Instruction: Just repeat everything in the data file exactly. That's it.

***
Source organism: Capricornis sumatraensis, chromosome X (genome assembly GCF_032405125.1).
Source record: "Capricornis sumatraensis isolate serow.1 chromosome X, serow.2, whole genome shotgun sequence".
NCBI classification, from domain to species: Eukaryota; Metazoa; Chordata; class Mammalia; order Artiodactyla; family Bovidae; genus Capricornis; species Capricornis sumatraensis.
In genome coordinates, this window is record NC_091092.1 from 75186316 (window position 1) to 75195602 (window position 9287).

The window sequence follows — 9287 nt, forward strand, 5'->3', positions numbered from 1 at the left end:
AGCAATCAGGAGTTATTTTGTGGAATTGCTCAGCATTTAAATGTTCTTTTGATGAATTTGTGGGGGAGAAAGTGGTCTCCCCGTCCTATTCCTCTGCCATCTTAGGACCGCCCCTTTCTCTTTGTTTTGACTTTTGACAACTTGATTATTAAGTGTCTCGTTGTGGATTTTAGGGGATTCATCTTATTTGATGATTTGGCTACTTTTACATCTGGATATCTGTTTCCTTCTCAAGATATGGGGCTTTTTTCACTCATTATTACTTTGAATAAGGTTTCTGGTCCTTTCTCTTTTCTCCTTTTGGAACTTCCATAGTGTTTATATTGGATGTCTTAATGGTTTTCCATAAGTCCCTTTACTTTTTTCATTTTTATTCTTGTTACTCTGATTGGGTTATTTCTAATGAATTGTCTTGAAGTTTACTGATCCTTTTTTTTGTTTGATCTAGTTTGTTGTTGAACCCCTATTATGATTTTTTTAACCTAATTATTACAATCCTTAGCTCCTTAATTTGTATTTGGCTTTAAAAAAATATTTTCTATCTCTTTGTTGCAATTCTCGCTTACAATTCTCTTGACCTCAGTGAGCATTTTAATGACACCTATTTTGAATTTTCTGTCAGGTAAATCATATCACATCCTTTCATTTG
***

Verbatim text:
Source organism: Capricornis sumatraensis, chromosome X (genome assembly GCF_032405125.1).
Source record: "Capricornis sumatraensis isolate serow.1 chromosome X, serow.2, whole genome shotgun sequence".
NCBI classification, from domain to species: Eukaryota; Metazoa; Chordata; class Mammalia; order Artiodactyla; family Bovidae; genus Capricornis; species Capricornis sumatraensis.
In genome coordinates, this window is record NC_091092.1 from 75186316 (window position 1) to 75195602 (window position 9287).

The window sequence follows — 9287 nt, forward strand, 5'->3', positions numbered from 1 at the left end:
AGCAATCAGGAGTTATTTTGTGGAATTGCTCAGCATTTAAATGTTCTTTTGATGAATTTGTGGGGGAGAAAGTGGTCTCCCCGTCCTATTCCTCTGCCATCTTAGGACCGCCCCTTTCTCTTTGTTTTGACTTTTGACAACTTGATTATTAAGTGTCTCGTTGTGGATTTTAGGGGATTCATCTTATTTGATGATTTGGCTACTTTTACATCTGGATATCTGTTTCCTTCTCAAGATATGGGGCTTTTTTCACTCATTATTACTTTGAATAAGGTTTCTGGTCCTTTCTCTTTTCTCCTTTTGGAACTTCCATAGTGTTTATATTGGATGTCTTAATGGTTTTCCATAAGTCCCTTTACTTTTTTCATTTTTATTCTTGTTACTCTGATTGGGTTATTTCTAATGAATTGTCTTGAAGTTTACTGATCCTTTTTTTTGTTTGATCTAGTTTGTTGTTGAACCCCTATTATGATTTTTTTAACCTAATTATTACAATCCTTAGCTCCTTAATTTGTATTTGGCTTTAAAAAAATATTTTCTATCTCTTTGTTGCAATTCTCGCTTACAATTCTCTTGACCTCAGTGAGCATTTTAATGACACCTATTTTGAATTTTCTGTCAGGTAAATCATATCACATCCTTTCATTTG